After reviewing and agreeing the scope of the role(s) where are the candidates likely to come from?  Some schools are specifying the National College SBM qualifications as either desirable or essential.  I see huge variation in the quality of candidates with similar qualifications and encourage schools and trusts to cast a wider net to include potential candidates form commercial and charitable sectors alongside those with school experience.  It is often the leadership qualities that distinguish between candidates.   A focus on what a candidate might look like one year into post when an external appointment will have gained school experience can help.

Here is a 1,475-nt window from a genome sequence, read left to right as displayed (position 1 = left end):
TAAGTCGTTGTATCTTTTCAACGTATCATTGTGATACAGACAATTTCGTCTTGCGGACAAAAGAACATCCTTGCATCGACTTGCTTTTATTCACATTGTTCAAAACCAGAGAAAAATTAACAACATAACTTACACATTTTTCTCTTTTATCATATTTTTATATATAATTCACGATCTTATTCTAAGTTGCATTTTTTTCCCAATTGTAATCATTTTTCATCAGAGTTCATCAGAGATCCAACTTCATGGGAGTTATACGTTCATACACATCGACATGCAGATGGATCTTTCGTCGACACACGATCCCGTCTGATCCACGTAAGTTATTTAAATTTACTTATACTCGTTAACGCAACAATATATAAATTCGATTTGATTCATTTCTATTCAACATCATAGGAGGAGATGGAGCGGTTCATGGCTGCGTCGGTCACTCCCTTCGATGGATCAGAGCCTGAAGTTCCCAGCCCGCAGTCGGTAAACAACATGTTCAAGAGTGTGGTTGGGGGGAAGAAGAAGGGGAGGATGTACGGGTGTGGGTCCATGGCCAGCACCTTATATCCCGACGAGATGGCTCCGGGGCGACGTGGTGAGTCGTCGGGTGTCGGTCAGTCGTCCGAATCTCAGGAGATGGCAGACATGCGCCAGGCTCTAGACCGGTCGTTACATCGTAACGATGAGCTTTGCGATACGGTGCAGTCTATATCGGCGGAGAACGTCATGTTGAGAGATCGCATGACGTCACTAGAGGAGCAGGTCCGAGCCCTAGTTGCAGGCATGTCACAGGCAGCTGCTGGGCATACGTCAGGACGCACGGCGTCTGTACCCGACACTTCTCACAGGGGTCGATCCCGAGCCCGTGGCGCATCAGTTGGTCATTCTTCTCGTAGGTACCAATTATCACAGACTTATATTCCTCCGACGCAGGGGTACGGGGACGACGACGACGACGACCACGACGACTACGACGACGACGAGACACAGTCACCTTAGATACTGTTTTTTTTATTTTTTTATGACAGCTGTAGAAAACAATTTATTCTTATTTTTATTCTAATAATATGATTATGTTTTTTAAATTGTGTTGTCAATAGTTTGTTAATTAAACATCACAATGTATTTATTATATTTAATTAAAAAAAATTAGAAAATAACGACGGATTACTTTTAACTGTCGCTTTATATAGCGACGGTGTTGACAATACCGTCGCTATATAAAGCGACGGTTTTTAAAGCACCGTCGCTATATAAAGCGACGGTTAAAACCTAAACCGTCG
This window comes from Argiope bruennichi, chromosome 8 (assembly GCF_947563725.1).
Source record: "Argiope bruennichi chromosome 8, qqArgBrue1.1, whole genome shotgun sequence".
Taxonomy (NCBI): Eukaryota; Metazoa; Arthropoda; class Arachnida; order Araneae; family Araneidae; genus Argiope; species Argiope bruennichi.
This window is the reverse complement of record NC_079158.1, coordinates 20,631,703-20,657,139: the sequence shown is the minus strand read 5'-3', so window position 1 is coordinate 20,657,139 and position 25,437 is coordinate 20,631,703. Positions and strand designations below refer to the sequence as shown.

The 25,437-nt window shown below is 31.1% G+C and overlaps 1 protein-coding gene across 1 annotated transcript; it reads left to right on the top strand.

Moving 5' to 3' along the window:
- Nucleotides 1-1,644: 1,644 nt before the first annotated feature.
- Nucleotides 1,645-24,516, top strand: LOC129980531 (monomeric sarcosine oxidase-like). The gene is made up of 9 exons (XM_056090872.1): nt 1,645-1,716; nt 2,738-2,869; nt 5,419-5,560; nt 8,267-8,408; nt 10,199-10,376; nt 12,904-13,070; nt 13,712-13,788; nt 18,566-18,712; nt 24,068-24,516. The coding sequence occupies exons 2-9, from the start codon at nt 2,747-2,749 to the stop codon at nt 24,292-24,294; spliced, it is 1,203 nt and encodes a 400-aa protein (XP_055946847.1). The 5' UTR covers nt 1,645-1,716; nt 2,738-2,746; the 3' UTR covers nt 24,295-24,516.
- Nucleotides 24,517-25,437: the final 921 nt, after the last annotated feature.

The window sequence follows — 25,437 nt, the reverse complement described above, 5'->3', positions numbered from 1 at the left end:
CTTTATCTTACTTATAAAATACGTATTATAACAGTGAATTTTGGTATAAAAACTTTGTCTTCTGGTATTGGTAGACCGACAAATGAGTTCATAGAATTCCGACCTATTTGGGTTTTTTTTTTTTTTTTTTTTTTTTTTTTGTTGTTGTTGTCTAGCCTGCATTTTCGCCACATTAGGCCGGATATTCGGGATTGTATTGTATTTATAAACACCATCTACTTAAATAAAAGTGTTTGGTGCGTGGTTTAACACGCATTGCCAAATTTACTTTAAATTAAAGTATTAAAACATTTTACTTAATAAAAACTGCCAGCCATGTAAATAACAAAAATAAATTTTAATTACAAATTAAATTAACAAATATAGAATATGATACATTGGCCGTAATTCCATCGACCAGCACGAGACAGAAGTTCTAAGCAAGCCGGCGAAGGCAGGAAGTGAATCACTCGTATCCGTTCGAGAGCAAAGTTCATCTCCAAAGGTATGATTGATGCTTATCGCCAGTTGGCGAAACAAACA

For the future I don't envisage anything but further fragmentation and school led groupings.  I do however feel the business management remit will expand in more schools and trusts to include ensuring there is effective governance – we are seeing this already in some schools and trusts and will further develop into stronger risk management.  I am delighted that Stephen Morales and NASBM are leading the review and development of professional standards and importantly involving ASCL and NAHT in this.   The standards must support both the single SBM role and a more modularised model for the fragmented roles.